⋆½ out of four stars
Rated: PG-13 for sexual content and some language.
Benign but hopelessly dumb, “Baggage Claim” tries to spin the staples of romantic comedy into a mad tea party (its perfect suitor is named Mr. Wright), but lacks the energy and edge.
Paula Patton is likable but lost in this series of stupefyingly silly skits. Playing Montana, a dateless flight attendant with 30 days to snag a fiancé before her younger sister’s rehearsal dinner, she mugs so hard you fear she’ll break something. Tracking her exes’ itineraries, she hops aboard their planes to see if any of her Mr. Wrongs has evolved into a keeper. (Conveniently, everybody always flies on her airline.) Djimon Honsou plays a suave hotel magnate, Trey Songz a hip-hop star, Taye Diggs a congressional candidate (and the butt of the movie’s best joke), and Derek Luke is Patton’s blue-collar childhood sweetheart.
The film is lightly tethered to reality: Montana and one prospect take a balmy yacht cruise on the Mediterranean warmth of Lake Michigan at Thanksgiving. Some of the silliness is intentional but gallingly corny. When the frazzled Montana sighs, “Could this get any worse?” a downpour hits on cue. Stunning as she is, Patton has negligible comedic chops. Most of the laughs go to energetic Jill Scott and underplaying Adam Brody in the stock roles of Montana’s lusty co-worker and gay best friend.
You Will Be My Son
⋆⋆½ out of four stars
Rated: R for brief sexuality and language.
There’s rot in the vineyard setting of this lurid French melodrama. For 11 generations, the De Marseul family has owned a Bordeaux winemaking operation. Lord of the manor Paul (Niels Arestrup, chilling) doubts that his browbeaten son Martin (Lorant Deutsch) is the man to continue that tradition. Paul has his own reasons for treating his heir with contempt, even though the young man is well-suited to bring the operation into the 21st century of high-tech equipment and global export deals. Paul favors Philippe (Nicolas Bridet), the confident, strapping son of the vineyard’s estate manager.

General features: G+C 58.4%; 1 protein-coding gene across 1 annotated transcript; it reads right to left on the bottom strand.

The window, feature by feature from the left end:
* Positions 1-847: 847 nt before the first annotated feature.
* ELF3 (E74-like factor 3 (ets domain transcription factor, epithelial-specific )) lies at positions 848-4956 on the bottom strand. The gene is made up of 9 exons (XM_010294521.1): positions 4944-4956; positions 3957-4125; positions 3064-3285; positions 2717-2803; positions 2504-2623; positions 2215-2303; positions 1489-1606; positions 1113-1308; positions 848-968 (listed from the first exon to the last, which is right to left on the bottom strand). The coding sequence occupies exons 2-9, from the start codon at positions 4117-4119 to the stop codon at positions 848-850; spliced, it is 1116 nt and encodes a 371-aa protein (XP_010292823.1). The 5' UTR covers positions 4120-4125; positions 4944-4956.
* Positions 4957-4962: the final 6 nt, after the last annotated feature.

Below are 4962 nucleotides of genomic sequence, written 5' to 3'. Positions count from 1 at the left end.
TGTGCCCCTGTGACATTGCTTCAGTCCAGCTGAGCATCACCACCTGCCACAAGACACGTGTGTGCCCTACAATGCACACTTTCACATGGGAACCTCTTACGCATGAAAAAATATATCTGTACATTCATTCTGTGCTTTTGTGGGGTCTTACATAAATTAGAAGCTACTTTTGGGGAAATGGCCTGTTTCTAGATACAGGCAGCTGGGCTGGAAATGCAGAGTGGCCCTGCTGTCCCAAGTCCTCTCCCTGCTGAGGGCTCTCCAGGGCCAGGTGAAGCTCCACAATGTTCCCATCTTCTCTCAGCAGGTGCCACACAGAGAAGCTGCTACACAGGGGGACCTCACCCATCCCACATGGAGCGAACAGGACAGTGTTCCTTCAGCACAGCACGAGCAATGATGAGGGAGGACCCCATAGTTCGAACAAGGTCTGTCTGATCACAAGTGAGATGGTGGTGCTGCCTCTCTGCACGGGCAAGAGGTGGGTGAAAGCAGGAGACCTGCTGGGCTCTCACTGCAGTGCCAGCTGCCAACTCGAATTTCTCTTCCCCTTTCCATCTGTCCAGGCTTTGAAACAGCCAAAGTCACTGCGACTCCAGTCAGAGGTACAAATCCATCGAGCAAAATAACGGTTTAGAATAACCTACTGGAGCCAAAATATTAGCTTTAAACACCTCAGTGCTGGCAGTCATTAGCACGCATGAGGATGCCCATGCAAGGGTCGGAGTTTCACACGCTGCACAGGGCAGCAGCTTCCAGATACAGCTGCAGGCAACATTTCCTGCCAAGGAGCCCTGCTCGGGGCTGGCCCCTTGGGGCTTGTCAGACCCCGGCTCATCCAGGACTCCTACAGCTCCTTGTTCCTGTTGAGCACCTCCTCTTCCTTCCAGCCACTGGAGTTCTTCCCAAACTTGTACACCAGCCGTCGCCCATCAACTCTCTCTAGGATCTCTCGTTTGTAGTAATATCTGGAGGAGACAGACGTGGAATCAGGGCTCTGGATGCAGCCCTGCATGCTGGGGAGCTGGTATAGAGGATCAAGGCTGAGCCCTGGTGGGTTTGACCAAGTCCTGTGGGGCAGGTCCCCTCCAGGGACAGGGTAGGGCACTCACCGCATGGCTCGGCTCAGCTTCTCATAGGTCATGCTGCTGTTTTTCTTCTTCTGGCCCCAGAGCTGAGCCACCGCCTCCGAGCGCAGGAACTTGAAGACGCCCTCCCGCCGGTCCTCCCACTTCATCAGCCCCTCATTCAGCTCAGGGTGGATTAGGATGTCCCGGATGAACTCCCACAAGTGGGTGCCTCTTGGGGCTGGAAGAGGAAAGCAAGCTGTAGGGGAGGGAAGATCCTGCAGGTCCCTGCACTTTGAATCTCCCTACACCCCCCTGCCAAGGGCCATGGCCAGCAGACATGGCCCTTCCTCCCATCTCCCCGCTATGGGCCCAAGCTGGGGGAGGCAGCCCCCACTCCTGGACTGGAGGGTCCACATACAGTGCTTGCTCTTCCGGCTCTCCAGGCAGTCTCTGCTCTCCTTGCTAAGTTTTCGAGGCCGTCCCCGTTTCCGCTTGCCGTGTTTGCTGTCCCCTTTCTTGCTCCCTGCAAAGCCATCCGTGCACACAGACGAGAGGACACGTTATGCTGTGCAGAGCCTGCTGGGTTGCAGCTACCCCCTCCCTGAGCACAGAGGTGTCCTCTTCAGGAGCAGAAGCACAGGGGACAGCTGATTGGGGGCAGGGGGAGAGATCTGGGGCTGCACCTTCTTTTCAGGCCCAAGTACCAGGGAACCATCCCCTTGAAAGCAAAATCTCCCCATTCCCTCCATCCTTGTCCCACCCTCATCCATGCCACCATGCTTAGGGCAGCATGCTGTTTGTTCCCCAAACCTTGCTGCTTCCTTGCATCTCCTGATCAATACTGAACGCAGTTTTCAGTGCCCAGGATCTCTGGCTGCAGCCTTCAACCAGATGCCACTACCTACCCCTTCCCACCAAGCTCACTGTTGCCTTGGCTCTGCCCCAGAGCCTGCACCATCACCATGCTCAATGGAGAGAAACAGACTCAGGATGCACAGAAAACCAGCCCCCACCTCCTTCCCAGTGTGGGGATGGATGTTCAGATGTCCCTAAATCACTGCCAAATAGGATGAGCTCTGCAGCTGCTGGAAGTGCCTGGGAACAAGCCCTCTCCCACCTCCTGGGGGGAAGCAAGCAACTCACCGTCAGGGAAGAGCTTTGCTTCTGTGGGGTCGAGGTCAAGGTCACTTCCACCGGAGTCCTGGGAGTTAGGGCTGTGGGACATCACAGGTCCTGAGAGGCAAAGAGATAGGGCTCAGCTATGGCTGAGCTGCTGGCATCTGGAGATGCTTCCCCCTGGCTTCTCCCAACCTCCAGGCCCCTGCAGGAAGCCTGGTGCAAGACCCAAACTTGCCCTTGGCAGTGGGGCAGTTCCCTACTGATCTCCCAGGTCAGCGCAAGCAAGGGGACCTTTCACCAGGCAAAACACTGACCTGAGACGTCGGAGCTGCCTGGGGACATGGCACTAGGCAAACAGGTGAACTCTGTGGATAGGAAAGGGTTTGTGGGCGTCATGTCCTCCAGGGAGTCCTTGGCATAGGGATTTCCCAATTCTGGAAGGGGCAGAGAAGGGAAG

The Oedipal drama turns noxious, legal skullduggery percolates, and the family’s toxic emotional affairs take a lethal turn. It's thin, but mystery lovers will delight in the sophisticated murder scheme, oenophiles will love the Wine Expo atmosphere, and admirers of restrained menace will lose themselves in the icy pools of Arestrup’s eyes.C.C.
⋆⋆⋆½ out of four stars
Rated: PG for thematic elements, mild language and smoking.
The captivating “Wadjda” is the first feature from Haifaa Al-Mansour, and the first Saudi film directed by a woman. Most important, it is an unqualified delight, a sharp, insightful comedy that subversively explores women’s place in Islamic society. Spunky tomboy Wadjda expresses her personality in the very first shots, rocking high-top sneakers with purple laces under her ankle-length school tunic. She listens to pop music in her bedroom, papers the walls with clippings from celebrity magazines, and plays with the neighbor’s son. When he beats her in a bike-vs.-foot race, she vows to get wheels of her own, which is considered an offense against virtue.
Waad Mohammed sparkles as the cheeky troublemaker, who enters a Qur’an study competition in hopes of using the prize money for her bicycle. Reem Abdullah is touching as Wadjda’s traditionalist mother, housebound unless a hired driver is available, and worried that her husband is about to take a second wife. Al-Mansour’s warmhearted humanism and progressive political agenda are a perfect fit. Even the Qur’an passages Wadjda recites slyly chide the forces of religious repression. The final optimistic images suggest that today’s headstrong little girls may reshape and redefine Saudi society. “Wadjda” is an endearing, uplifting delight.C.C.
When Comedy Went to School
⋆½ out of four stars
Unrated but suitable for all.
In this nostalgic show-business documentary, Jerry Lewis recalls his days as an up-and-comer in New York’s Catskill Mountains summer resorts. “It was a laboratory,” he says, a place for comedians to hone their craft in front of demanding audiences. “If they weren’t laughing,” says Sid Caesar, “you’d better shut it down.” The film pays tribute to legendary getaways and the standups who used them as springboards to stardom. There are archival clips of bygone greats (Henny Youngman, Rodney Dangerfield) and interviews with surviving stalwarts. The film is slight at 77 minutes, and not all that funny. Maybe the filmmakers were heeding Caesar’s advice, and cut it short.C.C.